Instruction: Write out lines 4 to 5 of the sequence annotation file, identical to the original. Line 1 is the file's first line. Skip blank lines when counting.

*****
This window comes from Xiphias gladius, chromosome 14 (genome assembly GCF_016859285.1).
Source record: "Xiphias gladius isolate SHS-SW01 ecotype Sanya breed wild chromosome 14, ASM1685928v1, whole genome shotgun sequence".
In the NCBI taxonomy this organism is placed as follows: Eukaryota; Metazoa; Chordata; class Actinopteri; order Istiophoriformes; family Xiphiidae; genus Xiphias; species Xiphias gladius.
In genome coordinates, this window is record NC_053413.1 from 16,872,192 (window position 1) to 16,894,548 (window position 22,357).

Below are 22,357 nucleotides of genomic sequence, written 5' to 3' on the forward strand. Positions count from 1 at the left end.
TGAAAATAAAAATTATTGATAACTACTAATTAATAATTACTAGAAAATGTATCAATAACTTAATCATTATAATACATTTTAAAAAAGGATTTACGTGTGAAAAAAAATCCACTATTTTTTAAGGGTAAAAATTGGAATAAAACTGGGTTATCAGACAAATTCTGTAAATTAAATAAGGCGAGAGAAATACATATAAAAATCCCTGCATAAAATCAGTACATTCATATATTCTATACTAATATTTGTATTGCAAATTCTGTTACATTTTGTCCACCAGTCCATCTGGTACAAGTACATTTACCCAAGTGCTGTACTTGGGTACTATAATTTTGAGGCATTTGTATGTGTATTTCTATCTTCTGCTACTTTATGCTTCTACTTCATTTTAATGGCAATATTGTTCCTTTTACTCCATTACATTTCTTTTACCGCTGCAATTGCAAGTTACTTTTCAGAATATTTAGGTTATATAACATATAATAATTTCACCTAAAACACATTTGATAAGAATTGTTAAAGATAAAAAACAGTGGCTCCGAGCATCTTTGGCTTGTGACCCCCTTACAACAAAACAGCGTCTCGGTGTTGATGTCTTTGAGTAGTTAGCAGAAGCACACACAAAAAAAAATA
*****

In genome coordinates, this window is record NC_053413.1 from 16,872,192 (window position 1) to 16,894,548 (window position 22,357).

Below are 22,357 nucleotides of genomic sequence, written 5' to 3' on the forward strand. Positions count from 1 at the left end.